A Web site called Ban Valentine’s Day — “because it’s the prostitute of holidays” — allows readers to submit their own reasons to get rid of the holiday and sells hooded sweatshirts promoting the cause. “Because I don’t need to be reminded that I’m going to die alone and miserable,” wrote one anti-Valentine’s Day supporter. “You can love someone any day of your life,” said another.

Comedian Jim Gaffigan aired his plea to cancel Valentine’s Day on the “CBS Sunday Morning” show last week. “Who was this Saint Valentine, anyway?” he asked. “I assume the patron saint of bad gifts, because that’s how we express our love on Valentine’s Day.”

Karen Lange, co-founder and artistic director of Pinky Swear Productions, found that most of the members of her femalecentric Washington theater group agree that Valentine’s Day “is a bogus Hallmark holiday.” Having discovered that the holiday would be directly preceded by a Friday the 13th this year, they decided to put on a variety show called “My Bloody Valentine,” featuring monologues about terrible breakups and dramatic readings of OkCupid e-mail exchanges gone very, very bad.

“We consider this an antidote to the chocolates and the going out to dinner on the most expensive night of the year and the incredible amount of pressure to get it right with your significant other,” Lange says.

Deborah Carr, a sociologist at Rutgers University who studies relationships, understands why people might resent Valentine’s Day. “The whole holiday conspires to make people feel that they’re not living up to this standard of lovely romance,” she says.

Even those in relationships often feel “disappointed they aren’t feted properly. It’s a lose-lose proposition for most people other than restaurants and card manufacturers.”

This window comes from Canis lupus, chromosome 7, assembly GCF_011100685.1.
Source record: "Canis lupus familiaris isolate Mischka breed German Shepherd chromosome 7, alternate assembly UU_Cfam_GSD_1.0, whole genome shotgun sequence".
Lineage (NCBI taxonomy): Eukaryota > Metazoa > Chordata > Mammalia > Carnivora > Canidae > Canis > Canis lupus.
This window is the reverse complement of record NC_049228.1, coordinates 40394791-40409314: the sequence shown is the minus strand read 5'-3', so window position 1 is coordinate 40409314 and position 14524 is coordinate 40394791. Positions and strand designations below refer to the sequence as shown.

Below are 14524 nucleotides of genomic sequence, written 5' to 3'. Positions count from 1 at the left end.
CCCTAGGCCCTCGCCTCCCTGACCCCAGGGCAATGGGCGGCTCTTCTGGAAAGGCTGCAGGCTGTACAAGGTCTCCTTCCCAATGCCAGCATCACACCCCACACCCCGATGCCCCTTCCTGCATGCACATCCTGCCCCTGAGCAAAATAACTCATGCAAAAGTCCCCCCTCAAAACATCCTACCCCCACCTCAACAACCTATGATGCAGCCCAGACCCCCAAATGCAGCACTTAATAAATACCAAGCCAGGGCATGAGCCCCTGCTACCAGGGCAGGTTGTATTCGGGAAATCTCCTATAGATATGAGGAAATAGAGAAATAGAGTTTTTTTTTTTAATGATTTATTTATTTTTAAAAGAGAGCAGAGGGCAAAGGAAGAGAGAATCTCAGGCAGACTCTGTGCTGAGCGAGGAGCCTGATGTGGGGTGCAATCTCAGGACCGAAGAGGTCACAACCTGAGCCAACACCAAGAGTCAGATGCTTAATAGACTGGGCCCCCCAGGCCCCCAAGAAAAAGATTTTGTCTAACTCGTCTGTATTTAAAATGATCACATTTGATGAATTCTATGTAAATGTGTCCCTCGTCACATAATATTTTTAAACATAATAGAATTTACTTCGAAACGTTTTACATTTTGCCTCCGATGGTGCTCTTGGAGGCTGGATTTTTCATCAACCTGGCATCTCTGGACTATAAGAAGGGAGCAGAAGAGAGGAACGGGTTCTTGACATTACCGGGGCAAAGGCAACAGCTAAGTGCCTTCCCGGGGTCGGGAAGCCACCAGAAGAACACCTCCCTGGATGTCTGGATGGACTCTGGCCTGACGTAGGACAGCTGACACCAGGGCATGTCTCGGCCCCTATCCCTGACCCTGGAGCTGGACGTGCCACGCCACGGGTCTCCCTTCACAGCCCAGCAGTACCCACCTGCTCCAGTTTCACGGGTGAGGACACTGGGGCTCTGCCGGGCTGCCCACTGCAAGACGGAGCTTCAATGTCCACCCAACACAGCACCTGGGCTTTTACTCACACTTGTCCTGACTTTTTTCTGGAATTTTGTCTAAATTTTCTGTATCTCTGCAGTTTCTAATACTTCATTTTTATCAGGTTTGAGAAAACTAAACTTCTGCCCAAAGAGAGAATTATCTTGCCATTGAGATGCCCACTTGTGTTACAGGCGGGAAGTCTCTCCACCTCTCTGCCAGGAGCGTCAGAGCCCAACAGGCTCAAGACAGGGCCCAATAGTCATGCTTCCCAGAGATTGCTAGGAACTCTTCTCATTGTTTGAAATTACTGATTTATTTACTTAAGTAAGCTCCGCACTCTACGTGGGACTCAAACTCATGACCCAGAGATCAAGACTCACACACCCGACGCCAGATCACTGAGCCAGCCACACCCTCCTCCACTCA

Carr says it’s only gotten harder in recent years, with the advent of social media — a forum where it’s all “classic impression management. No one puts up an ugly picture of themselves, or the bad gift they got from CVS.”

The stream of Facebook posts is what put Scott Manning over the edge. The Manchester, N.H., graphic artist was just coming off a breakup a few years ago when the holiday hit, and his news stream was taken over by photos of mixed bouquets and public declarations of everlasting love. “You’re getting hit over the head with it, especially on Facebook,” he says.

So he decided to (half-jokingly) fight back and put up a new page of his own on Facebook. The “Petition to Ban Valentine’s Day” page sees a bump in traffic around this time every year, as people post their rants and ironic e-cards. And the reactions he has received have been decidedly mixed. Some people write him wanting to know how they can take the movement to the streets. Others are furious that he would condemn such a happy occasion.

Manning doesn’t really care. As long as the page provides some solace to some people, it will stay up.

Meanwhile, Manning had a different conundrum this year. He has been out with a woman a few times, and they planned a date for Saturday night before either of them remembered that it was Valentine’s Day.

“I was doing the whole awkwardly freaking out thing when I first found out,” he says. But they talked about it and agreed that it was too much pressure on an early relationship to go out on Valentine’s Day.

So the date is off. And he will toast the occasion in the manner he finds most fitting.

“I’ll probably just sit at home,” he says. “And watch horror movies.”